This project began because of the challenges of restoring the last fenland in Kent using machinery. The conditions made it difficult to get machinery in and out of the site and the costs were very high. Then Kent Wildlife Trust hit on the idea of using beavers to help conserve the fen and began by releasing two families of Norwegian beavers in 2001.

The beavers are contained within the 30 hectare (just over 100 acres) site near Sandwich by 3.8 km of perimeter fencing. The project has been a great success and the ancient fenland and wet grassland with dykes and ditches are all thriving thanks to the beavers, which provide a more natural and sustainable way of maintaining wetland habitats and the diverse array of plants and animals they support. The effects have been so positive that the Project's licence has been extended by Natural England.

At the last count there were ten beavers on site. They’re doing a fantastic job of managing this ancient landscape of waterways – fish and many other species such as water voles have benefitted - and have created a self-maintaining landscape requiring less intervention by man and heavy machinery.

Can I visit?

Group visits are by appointment only, for safety reasons and to minimise disturbance.  Kent Wildlife Trust runs regular beaver walks - contact us to find out more .

Beaver dam at Ham Fen

The Welsh Beaver Project

Read the report of the Welsh Beaver Assessment Initiative here.

Also available in Welsh.

The Welsh Beaver Project is working to reintroduce wild beavers (Castor fiber) back into the Welsh landscape. This work has been led by the Wildlife Trusts in Wales as part of their Living Landscapes strategy and is being delivered in partnership with other organisations.

Feasibility studies have been undertaken in Wales and these studies have determined that there is abundant habitat within Wales suitable for beavers, and that a beaver reintroduction to Wales would be ecologically feasible.  

Plans are now afoot to return beavers back into Wales. The Welsh Beaver Project have identified many potential release sites and these also include enclosed sites where beavers would be used to undertake targeted habitat management. The Welsh Beaver Project is currently focusing on potential release sites in the western parts of Wales. This includes a release site in Carmarthenshire, where we are working with a farmer-led organisation, The Bevis Trust. For more information please visit our website .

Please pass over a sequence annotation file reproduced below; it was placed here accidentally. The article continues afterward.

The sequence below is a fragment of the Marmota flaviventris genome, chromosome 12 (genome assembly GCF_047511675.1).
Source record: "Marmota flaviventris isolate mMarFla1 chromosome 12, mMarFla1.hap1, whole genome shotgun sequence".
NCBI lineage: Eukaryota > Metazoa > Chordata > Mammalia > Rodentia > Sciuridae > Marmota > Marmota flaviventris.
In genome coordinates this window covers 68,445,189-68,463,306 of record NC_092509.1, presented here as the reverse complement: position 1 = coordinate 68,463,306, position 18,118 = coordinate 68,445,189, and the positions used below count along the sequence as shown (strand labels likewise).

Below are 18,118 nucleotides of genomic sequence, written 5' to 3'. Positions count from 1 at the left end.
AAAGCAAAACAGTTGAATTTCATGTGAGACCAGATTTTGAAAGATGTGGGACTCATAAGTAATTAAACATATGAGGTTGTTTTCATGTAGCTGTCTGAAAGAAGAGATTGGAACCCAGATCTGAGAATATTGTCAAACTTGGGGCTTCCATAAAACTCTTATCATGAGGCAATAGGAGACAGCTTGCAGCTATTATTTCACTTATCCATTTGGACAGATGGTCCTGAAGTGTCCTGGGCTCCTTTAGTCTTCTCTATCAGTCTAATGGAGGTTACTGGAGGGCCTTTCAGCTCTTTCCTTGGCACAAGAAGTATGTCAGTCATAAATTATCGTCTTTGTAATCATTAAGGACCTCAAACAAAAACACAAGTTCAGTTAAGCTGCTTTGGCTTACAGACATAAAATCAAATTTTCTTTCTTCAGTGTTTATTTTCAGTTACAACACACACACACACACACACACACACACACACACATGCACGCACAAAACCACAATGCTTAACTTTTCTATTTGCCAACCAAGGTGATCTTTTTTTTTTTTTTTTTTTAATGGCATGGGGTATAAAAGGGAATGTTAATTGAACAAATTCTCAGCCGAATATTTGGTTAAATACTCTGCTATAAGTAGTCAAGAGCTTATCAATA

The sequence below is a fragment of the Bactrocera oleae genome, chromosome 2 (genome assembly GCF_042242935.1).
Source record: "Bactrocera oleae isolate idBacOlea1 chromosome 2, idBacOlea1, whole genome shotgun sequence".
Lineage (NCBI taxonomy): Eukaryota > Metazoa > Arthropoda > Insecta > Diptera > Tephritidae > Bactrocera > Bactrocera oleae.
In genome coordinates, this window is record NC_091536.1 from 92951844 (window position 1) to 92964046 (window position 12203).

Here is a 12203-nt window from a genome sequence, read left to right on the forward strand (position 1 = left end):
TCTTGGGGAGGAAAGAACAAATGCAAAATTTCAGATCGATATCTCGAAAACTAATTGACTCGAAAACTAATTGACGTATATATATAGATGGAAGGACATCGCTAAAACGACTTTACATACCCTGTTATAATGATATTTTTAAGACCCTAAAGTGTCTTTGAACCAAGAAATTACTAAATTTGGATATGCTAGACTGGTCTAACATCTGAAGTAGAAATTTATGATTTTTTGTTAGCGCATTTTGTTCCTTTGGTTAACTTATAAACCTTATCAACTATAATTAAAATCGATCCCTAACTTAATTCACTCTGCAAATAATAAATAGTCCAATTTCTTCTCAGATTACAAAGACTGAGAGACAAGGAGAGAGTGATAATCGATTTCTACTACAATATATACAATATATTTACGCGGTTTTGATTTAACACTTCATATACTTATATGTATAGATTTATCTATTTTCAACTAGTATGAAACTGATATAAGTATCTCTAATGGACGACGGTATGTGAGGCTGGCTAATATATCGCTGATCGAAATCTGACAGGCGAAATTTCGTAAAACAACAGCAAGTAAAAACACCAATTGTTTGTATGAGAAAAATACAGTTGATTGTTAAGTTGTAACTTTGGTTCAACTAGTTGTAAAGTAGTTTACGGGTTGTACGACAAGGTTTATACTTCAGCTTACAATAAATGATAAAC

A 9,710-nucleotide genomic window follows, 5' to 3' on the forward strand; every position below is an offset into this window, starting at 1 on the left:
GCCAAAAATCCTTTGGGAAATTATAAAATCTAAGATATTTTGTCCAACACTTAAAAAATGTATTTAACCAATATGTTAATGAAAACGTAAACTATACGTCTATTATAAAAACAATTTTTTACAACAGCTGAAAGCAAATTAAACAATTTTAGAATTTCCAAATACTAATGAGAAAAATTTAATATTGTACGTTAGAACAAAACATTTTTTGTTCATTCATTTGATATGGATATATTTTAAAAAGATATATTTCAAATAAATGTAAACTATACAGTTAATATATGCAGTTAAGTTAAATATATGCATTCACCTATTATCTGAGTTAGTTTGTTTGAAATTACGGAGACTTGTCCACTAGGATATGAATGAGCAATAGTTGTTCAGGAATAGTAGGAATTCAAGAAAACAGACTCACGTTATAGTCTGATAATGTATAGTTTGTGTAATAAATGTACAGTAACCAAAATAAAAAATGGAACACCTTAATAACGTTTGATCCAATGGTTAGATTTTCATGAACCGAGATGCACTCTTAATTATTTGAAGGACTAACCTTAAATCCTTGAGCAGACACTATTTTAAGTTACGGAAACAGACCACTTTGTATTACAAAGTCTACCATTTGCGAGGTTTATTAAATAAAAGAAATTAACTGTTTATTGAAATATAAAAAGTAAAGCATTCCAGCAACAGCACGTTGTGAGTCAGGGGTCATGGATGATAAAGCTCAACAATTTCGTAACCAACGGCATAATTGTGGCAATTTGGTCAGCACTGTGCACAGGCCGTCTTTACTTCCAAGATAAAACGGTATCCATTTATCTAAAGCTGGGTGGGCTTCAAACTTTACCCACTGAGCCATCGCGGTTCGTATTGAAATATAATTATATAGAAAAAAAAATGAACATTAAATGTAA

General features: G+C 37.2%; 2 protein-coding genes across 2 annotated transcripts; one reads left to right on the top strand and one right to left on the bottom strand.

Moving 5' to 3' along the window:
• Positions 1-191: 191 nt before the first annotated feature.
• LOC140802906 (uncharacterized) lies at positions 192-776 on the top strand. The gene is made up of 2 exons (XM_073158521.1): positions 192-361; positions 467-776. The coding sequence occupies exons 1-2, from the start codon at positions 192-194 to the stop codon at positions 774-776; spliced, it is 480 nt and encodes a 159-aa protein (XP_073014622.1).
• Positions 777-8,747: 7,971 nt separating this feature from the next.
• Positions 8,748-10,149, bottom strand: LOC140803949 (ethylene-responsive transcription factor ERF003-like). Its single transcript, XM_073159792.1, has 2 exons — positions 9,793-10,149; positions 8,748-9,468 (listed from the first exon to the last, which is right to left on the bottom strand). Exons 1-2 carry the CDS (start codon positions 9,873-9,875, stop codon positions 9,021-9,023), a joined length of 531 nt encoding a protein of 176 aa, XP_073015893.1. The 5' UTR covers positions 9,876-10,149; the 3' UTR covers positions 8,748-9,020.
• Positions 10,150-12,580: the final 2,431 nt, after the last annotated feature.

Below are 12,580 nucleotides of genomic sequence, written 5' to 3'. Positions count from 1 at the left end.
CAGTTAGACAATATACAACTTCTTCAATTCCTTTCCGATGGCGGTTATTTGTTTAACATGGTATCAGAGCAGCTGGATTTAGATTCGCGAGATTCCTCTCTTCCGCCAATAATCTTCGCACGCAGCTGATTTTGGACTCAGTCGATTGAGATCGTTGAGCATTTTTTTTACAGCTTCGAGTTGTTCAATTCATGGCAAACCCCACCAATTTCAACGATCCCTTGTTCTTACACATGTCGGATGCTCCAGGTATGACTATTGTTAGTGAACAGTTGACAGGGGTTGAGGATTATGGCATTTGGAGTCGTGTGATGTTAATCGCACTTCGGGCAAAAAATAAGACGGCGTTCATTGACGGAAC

However, the reintroduction of beavers does require funding and support to get this project off the ground! If you want to see beavers returned to Wales, please consider supporting the Welsh Beaver Project’s work via our donation page: .

The Cornish Beaver Project

After being hunted to extinction several hundred years ago, Cornwall Wildlife Trust and local farmers Chris and Janet Jones from Woodland Valley Farm are bringing Eurasian beavers back to Cornwall this summer 2017. This ground-breaking project intends to show that beavers can help create new wildlife habitat, make our streams cleaner and crucially reduce flooding.

Chris Jones, Farmer at Woodland Valley said “I can’t wait to get the beavers on the farm and watch what they do. The site at the moment has one pond, the stream, a young even-aged tree plantation and not a great variety of plants – but the beavers could transform it into a truly natural wetland oasis. I’m really hoping the amount of wildlife and wetland increases.”

Beavers will be re-introduced to a specially fenced area, upstream of Ladock village, just outside Truro. Ladock has suffered severe flooding in recent years and this project is designed to help. Universities will study the before and after impacts of the beavers – something never done before at this scale in an intensively farmed landscape like Cornwall. The project will build on research from other re-introductions in the UK and Europe, putting Cornwall on the global map. The results will help find out if this long-lost species could once again become part of the Cornish landscape to help us combat flooding in a natural way.

Two adult beavers will be introduced to a purpose-built five acre enclosure that contains prime beaver habitat and a stream that flows into the Tresillian River

Scientists from the University of Exeter have been studying the stream for over a year now.

Professor Richard Brazier, from the University of Exeter said “The Woodland Valley Farm site is the perfect location and scale to show how effective beavers are at creating lots of environmental benefits and crucially whether their activity could reduce Ladock’s flooding problems.”

Cornwall Wildlife Trust will be launching a Crowdfunder campaign to raise the funds needed to bring beavers back to Cornwall. For more information about the project please visit